A proposal brought last year to add homeless persons as a protected category under Broward County’s Human Rights Act moved a step closer to fruition on January 11 as October 22nd Alliance co-founders Jeff Weinberger and Rev. Craig Watts, joined by St. Thomas University Associate Professor of Law, Marc-Tizoc Gonzalez, presented a case for the amendment to the county’s Human Rights Advisory Board.
The Board will host a vetting Q&A on the proposal soon (date TBD), which may be the final step before presenting the amendment to the Broward County Board of Commissioners for a vote. The proposal unanimously passed through two committees last year to reach this point in the process: the Stakeholders and Partners Committee and the Continuum of Care Board.
Presentation to Broward Human Rights Board 1/11/16
First, greetings to board members. I appreciate the opportunity to speak to you today, and going forward I’ll be happy to make myself available to address any questions about the matter on which I’ll be speaking, or any issue related to human rights and ending homelessness.
While the proposal I’d brought last year to the county’s Continuum of Care Board, a proposal to amend the county’s Human Rights Act to include homeless individuals as a protected category, has not yet made it to the agenda of this board, I’m glad for the opportunity to share a brief history that led to our making this proposal, and why it’s essential that it be approved come the day that it is before you for a vote, hopefully at your next meeting in April. I’ll also note that this proposal already has received the unopposed support of both the Stakeholders and Partners Committee and the Continuum of Care Board, itself.
I’m a political organizer, and I’ve been an advocate for the homeless community going on 8 years. As co-founder of the October 22nd Alliance to End Homelessness, I’m committed to this and other social justice work full time. While I work locally, I also have close ties to a network of homeless advocates across the state and across the country, as well as the support of the largest homeless and legal advocacy organizations in the country, respectively the National Coalition for the Homeless and the National Law Center on Homelessness and Poverty. Both of these support our proposed amendment, and will be doing so in writing come the appropriate time.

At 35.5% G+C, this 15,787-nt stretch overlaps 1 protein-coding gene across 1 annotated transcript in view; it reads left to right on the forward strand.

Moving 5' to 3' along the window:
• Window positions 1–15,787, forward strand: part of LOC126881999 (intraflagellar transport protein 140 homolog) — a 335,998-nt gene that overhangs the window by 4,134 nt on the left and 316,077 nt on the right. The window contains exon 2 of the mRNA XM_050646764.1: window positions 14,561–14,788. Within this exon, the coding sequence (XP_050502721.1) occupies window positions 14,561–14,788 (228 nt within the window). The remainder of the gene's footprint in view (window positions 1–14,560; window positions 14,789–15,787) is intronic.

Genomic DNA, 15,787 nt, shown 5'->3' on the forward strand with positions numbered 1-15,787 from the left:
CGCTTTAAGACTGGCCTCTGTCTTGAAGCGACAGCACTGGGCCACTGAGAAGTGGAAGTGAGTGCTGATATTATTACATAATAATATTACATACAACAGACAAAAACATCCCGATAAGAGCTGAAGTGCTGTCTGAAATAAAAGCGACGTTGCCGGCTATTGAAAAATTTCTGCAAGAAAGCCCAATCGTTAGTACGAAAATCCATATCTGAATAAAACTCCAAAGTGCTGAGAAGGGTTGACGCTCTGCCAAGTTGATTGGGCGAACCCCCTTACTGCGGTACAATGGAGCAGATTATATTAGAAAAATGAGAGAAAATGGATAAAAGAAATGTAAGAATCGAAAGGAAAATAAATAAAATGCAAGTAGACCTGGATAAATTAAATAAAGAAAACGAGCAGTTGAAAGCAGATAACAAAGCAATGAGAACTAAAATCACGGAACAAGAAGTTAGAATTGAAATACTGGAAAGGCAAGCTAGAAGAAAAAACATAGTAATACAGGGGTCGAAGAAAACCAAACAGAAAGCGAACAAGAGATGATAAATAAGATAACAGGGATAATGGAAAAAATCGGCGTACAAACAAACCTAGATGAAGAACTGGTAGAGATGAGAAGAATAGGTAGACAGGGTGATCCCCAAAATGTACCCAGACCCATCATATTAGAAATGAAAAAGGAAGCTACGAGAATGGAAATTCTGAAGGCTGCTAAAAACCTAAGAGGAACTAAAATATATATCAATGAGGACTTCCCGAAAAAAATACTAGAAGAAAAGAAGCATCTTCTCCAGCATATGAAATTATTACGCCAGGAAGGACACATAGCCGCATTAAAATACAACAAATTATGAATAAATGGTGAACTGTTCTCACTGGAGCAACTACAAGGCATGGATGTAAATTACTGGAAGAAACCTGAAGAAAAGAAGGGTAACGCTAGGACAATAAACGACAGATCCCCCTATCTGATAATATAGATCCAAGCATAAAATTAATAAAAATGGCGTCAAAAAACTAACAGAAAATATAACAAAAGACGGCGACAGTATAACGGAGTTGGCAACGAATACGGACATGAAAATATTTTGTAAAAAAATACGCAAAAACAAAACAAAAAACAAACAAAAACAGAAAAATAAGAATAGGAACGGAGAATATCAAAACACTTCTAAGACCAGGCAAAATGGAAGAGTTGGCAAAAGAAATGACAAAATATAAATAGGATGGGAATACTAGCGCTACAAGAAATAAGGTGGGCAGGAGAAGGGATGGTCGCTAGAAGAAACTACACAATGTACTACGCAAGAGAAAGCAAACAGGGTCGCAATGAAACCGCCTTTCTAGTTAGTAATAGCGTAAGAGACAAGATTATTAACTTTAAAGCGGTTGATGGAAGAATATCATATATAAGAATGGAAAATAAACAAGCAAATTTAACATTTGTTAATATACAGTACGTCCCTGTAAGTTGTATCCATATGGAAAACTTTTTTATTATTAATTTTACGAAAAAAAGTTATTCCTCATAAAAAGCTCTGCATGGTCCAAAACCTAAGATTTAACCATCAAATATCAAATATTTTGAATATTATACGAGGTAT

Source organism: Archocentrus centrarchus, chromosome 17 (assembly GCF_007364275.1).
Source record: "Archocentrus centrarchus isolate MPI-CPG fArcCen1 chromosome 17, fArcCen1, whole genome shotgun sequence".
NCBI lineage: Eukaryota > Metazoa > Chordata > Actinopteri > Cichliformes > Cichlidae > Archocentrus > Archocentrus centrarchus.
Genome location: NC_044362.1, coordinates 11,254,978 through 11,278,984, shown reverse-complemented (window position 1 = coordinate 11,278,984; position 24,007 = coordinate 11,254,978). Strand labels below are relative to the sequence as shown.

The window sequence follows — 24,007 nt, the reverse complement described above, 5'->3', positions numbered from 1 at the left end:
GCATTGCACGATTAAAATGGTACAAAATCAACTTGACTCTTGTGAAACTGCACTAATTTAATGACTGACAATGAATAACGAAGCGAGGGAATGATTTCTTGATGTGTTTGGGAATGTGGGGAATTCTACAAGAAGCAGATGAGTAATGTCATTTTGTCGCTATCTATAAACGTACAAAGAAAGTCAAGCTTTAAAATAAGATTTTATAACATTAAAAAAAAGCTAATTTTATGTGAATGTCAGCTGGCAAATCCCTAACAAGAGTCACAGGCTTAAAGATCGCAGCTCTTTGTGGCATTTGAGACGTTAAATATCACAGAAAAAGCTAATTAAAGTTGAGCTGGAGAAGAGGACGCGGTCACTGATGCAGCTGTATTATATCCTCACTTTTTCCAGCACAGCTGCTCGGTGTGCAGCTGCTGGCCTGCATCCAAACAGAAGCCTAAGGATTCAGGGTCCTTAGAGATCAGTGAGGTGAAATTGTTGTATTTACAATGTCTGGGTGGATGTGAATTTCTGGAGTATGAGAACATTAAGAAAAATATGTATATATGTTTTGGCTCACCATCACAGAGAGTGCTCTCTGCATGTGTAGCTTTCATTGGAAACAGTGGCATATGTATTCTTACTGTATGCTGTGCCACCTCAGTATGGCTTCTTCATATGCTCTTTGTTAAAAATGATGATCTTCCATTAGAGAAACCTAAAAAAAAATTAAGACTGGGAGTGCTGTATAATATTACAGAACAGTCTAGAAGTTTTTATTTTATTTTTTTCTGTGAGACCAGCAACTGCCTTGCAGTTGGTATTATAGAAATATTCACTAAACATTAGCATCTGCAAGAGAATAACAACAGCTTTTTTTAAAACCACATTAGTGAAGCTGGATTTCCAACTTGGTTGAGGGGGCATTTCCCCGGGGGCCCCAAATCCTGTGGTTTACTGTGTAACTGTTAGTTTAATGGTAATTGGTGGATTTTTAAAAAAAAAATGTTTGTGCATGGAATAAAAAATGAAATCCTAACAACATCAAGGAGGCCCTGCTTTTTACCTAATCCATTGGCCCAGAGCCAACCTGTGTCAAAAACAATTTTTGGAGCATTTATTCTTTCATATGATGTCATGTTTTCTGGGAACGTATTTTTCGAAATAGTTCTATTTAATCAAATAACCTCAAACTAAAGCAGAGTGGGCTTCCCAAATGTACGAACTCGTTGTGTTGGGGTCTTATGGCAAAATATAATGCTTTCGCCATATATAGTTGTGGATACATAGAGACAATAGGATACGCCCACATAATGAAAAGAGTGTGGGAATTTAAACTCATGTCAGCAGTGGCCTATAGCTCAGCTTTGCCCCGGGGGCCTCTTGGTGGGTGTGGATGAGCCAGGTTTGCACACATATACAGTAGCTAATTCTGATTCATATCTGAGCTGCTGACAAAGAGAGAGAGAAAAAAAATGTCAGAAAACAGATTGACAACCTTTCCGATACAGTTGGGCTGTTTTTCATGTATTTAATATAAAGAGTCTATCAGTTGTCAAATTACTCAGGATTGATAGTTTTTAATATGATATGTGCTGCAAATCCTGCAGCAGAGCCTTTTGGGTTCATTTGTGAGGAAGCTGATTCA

One of those homeless advocates with whom I’m allied, Paul Boden, a former head of the San Francisco Coalition on Homelessness and for the past 10 years the director of the Western Regional Advocacy Project, has rightly compared the onslaught of laws that criminalize the existence of homeless folk with Sundown Laws, Ugly Laws, Chinese Exclusion, Anti-Okie Laws and Jim Crow, all laws that codified the oppression of certain categories of human beings.
Laws which criminalize homeless individuals, like those other laws from days gone by, also have to be seen in the light of the social context in which they’re born. That context in our county, our state and across the country is one in which wages have stagnated for going on three generations, in which we’ve lost hundreds of thousands of units of affordable housing, in which more and more we see both housing and public space privatized and the interests of the poor sidelined to the interests of a developer and investment class which is more wealthy and powerful than ever. And too often the politicians do the bidding of that class as if it were written into their job description. Meanwhile they and we, who pride ourselves as good people of faith, or just good people, not only bear witness to but encourage what has become the shameful normalization of kicking people while they’re down. This reality is born out not merely anecdotally, but it’s written into how the system functions, both officially and unofficially. And it must stop.
Beyond both officially codified and unofficial discrimination against homeless folk, often in the form of prejudicial harassment based on their appearance as visibly poor, it’s also essential to note a unique feature of the BEING of homeless people which entails a difference between them and the other already Human Rights Act-protected categories of individuals and, I would argue, makes for an even more compelling case as to why their rights need to be subsumed under our county’s Human Rights Act.
Unlike those other categories under which individuals are protected based on more or less indelible features of their personhood, or their respective personal histories, homelessness is something that happens to people based on a complex conjunction of personal and social factors. The most significant of these factors is the socio-economic reality which transcends all our lives and its intersection with personal familial history. Generally people aren’t born homeless – though some sadly are – but rather that they become homeless. And some, though obviously not everyone, then become re-housed. What this really comes down to is that some folk have a better safety net than others, while those whose safety net has been sufficiently shredded become homeless.
At the same time, however, homeless individuals are stigmatized as if homelessness were somehow a permanent feature of their being.
It’s therefore incumbent on those of us who can patch that safety net back together to do so, and to remove all barriers that may block the path that leads out of homelessness. Legal protection for homeless folk in seeking public accommodation, employment and – this is a no-brainer – housing is not only both humane and fiscally sound, but it is therefore both vital and urgent.